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An eczema drug is the first medication to receive FDA approval for treating adults who have inadequately controlled chronic rhinosinusitis with nasal polyps.
Dupilumab, which is marketed as Dupixent, was approved in 2017 for patients aged 12 years or older with eczema who can’t use or haven’t gotten adequate relief from topical therapies. A year later, it was approved for patients aged 12 years or older as an add-on maintenance treatment for moderate to severe eosinophilic asthma or oral corticosteroid–dependent asthma.
“Nasal polyps can lead to loss of smell and often patients require surgery to remove the polyps,” Sally Seymour, MD, director of the FDA’s Division of Pulmonary, Allergy, and Rheumatology Products, said in a statement. The recently approved drug, she added, reduces the need for polyp surgery and oral steroids.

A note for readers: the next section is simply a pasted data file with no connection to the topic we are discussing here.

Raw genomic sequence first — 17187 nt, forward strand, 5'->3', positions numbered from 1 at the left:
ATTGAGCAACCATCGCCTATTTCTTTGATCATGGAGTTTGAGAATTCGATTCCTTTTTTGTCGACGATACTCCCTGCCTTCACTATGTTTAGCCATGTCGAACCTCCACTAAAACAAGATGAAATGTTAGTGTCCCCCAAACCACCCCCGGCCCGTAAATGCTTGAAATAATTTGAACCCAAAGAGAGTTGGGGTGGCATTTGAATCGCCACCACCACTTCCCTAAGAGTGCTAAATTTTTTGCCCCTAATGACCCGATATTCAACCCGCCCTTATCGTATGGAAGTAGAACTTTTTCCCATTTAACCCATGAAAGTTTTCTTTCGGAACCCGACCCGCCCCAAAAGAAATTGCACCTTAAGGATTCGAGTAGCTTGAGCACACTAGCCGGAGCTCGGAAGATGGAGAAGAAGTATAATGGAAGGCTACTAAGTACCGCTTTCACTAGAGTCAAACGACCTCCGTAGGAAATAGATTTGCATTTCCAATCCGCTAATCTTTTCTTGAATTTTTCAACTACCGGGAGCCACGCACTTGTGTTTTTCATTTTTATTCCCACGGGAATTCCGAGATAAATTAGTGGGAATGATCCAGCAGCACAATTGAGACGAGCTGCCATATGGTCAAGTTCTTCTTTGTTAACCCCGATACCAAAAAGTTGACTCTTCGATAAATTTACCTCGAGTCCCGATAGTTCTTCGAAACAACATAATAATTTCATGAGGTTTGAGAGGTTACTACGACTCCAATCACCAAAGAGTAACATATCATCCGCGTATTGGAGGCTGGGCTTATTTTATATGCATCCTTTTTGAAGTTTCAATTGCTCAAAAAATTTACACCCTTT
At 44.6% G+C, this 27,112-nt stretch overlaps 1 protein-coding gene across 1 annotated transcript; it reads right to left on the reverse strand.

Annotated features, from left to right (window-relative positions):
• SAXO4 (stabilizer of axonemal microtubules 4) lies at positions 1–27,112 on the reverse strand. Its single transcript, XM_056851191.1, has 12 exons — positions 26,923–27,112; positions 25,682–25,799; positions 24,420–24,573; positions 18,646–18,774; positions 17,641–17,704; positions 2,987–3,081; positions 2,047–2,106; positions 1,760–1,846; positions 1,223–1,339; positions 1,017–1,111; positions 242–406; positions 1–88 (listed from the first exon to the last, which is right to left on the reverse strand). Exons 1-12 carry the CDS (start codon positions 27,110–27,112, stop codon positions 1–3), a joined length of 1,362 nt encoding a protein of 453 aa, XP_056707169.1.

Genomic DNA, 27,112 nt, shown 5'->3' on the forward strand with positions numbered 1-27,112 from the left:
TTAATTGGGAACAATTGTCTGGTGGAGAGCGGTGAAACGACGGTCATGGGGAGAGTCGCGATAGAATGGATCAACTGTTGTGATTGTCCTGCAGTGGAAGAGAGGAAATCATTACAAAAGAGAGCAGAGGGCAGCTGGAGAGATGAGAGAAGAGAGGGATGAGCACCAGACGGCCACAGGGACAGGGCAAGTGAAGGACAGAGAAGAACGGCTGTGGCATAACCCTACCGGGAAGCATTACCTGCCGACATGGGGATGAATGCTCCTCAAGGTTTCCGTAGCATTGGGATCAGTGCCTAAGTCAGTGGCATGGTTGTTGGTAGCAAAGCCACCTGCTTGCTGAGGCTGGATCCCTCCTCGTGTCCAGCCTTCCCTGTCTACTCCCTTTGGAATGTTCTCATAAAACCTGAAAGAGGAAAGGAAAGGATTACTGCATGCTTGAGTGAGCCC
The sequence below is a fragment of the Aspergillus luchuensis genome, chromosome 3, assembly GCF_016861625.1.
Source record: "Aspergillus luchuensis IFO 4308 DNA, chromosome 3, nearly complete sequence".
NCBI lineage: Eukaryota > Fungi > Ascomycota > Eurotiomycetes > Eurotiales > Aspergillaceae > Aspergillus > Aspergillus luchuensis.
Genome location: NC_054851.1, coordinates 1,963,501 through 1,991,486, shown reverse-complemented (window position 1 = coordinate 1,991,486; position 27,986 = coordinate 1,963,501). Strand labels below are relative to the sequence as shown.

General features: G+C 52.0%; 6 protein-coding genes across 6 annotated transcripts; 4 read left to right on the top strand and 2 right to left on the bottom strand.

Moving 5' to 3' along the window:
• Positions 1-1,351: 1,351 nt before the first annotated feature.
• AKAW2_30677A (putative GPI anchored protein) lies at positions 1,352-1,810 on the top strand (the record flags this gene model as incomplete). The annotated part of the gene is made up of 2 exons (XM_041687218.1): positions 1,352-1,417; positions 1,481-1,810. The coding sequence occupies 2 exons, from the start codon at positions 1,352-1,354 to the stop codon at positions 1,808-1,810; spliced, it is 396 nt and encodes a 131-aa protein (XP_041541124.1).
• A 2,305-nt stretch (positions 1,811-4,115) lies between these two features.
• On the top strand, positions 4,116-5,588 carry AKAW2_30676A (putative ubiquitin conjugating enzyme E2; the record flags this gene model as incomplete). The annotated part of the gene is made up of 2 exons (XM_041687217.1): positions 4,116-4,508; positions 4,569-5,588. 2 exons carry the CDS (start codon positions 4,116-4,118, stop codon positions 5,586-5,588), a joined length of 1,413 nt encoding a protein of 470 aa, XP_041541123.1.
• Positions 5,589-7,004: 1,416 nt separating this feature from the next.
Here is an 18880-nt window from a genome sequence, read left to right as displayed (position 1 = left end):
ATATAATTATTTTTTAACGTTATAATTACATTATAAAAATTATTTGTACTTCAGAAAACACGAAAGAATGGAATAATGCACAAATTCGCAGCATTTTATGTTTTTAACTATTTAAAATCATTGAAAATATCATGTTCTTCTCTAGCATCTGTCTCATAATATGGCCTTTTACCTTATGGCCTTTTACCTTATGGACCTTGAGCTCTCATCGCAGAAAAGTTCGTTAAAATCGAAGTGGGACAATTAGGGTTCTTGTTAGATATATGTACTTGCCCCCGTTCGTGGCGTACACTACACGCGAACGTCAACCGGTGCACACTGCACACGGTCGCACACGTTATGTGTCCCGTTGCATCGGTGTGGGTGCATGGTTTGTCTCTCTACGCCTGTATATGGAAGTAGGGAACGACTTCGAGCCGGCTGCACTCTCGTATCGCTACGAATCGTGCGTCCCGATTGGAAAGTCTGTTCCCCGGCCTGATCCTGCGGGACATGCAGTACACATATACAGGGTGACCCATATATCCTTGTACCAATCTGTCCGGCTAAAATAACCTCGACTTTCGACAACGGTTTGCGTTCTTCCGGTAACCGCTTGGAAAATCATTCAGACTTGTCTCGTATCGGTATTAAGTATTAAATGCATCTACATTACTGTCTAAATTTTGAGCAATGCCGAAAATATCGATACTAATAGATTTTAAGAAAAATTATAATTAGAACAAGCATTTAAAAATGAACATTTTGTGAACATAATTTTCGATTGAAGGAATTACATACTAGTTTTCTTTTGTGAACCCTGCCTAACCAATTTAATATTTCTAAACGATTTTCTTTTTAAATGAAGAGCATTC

Dupilumab is given by injection. Its safety and efficacy were demonstrated in 2 clinical trials involving 724 adults with rhinosinusitis with nasal polyps who had symptoms despite taking intranasal corticosteroids. According to the FDA, patients who received dupilumab had significant reductions in the size of their nasal polyps and in nasal congestion compared with patients in the placebo group. Patients who received dupilumab also said their ability to smell improved and they didn’t need as much nasal polyp surgery or oral steroids.
Common adverse reactions from dupilumab include injection site reactions and eye and eyelid inflammation, including redness, swelling, and itching. The drug also may cause serious allergic reactions and eye problems such as conjunctivitis and keratitis.
Voelker R. Drug Approved for Inflammatory Nasal Cavity Condition. JAMA. 2019;322(5):393. doi:10.1001/jama.2019.11154
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